Hayes Biggs is an outstanding composer, vocalist, copyist, and longtime instructor at Manhattan School of Music. I was delighted when he agreed to help us judge the call for scores for the Sequenza 21/MNMP Concert (which will be on Oct. 25 at 7 PM at Joe’s Pub in NYC). The concert will close with the final movement from Hayes’s String Quartet, a work he discusses in the following post.
If ever a piece required my patience as it slowly taught me what it needed to do and be, it was my String Quartet: O Sapientia /Steal Away. My first sketches for it date from 1996, but it was not completed until 2004. This eight-year span of course included numerous interruptions of various sorts, including time on the back burner while other more immediately pressing projects got done. Even in rare moments of front-burner status I struggled with it, but I remain as proud of this work as of anything I’ve ever composed. The Avalon String Quartet premiered it in 2006 and subsequently recorded it for the Albany label.
The title refers to the quartet’s two main sources of material: my Advent motet for unaccompanied voices, O Sapientia, composed in 1995, and the African-American spiritual Steal Away. It is the latter that is the focus of the third and final movement, the one that will be heard at Joe’s Pub on October 25. It is in two parts played without interruption: an Epigraph—simply a straightforward presentation of the melody of the spiritual—followed by an extended free Fantasia on that melody.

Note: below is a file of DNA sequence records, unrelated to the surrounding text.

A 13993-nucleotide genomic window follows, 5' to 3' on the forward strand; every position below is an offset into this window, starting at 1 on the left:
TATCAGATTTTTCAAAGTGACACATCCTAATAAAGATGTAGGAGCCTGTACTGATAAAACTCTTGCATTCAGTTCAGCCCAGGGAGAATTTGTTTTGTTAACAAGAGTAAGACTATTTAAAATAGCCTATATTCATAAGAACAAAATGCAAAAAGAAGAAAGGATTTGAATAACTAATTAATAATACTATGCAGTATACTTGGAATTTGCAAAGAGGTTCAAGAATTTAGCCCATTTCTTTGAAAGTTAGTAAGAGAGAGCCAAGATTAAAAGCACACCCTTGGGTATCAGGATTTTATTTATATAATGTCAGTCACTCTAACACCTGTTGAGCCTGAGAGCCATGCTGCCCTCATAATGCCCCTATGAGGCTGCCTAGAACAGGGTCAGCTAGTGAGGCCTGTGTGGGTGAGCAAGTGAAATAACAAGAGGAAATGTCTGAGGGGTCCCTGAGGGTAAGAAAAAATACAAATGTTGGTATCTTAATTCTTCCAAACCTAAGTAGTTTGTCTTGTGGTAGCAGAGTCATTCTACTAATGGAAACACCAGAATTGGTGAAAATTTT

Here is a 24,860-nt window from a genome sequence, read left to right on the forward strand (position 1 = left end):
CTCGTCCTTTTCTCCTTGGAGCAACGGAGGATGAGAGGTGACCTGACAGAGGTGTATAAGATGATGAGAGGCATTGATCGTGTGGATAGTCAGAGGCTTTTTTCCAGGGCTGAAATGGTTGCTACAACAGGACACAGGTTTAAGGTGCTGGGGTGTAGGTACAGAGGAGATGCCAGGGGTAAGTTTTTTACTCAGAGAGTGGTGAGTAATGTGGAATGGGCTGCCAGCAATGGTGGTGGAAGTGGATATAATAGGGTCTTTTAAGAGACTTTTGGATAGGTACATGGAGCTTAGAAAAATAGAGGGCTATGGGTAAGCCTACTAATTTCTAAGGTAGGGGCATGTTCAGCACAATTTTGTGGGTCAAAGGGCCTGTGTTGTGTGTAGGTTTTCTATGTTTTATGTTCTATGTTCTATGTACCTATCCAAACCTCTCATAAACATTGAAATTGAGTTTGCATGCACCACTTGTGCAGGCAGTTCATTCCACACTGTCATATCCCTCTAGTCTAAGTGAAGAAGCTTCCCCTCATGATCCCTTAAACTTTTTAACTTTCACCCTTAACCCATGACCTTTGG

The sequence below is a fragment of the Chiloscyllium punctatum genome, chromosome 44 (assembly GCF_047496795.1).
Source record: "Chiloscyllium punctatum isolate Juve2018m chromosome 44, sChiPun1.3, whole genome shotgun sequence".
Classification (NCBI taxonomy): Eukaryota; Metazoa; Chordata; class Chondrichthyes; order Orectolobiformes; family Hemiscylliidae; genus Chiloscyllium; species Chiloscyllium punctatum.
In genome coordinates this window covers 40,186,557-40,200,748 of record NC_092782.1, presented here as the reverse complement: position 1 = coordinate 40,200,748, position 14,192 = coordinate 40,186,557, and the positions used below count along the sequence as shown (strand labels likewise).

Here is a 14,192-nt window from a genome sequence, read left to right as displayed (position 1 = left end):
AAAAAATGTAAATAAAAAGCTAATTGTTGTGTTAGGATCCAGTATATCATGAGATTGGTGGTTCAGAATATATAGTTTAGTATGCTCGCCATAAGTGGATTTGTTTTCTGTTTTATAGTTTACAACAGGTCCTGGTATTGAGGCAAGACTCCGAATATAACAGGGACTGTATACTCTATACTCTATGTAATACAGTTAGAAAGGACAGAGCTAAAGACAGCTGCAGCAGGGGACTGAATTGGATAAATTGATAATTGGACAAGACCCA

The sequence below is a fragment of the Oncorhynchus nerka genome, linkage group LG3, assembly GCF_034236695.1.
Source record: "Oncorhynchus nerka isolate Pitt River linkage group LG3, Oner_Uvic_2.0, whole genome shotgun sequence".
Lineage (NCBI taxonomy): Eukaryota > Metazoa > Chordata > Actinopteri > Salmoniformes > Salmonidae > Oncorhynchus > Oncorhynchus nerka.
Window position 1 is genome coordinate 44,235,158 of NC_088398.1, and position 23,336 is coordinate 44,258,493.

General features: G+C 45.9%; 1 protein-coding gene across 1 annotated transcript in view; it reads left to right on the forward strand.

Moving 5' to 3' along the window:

The quartet bears an overall dedication to my wife, Susan Orzel-Biggs, but this movement carries a separate one in memory of my friend, teacher and mentor, Tony Lee Garner (1942-1998). He was the choral director at Southwestern at Memphis (now Rhodes College), as well as an accomplished singer, actor and director, and he taught me as much about the joys and responsibilities of being an artist as anyone I have ever known. As a freshman member of the Southwestern Singers in the spring of 1976 I sang in a program of American music under Tony’s direction that included William Dawson’s beautiful arrangement of Steal Away. The printed key of that arrangement is F major, but Tony liked the way the choir sounded with it transposed up a half step, so in this movement the tune is always heard in the key of G-flat major.
The Sequenza 21 Concert is free.
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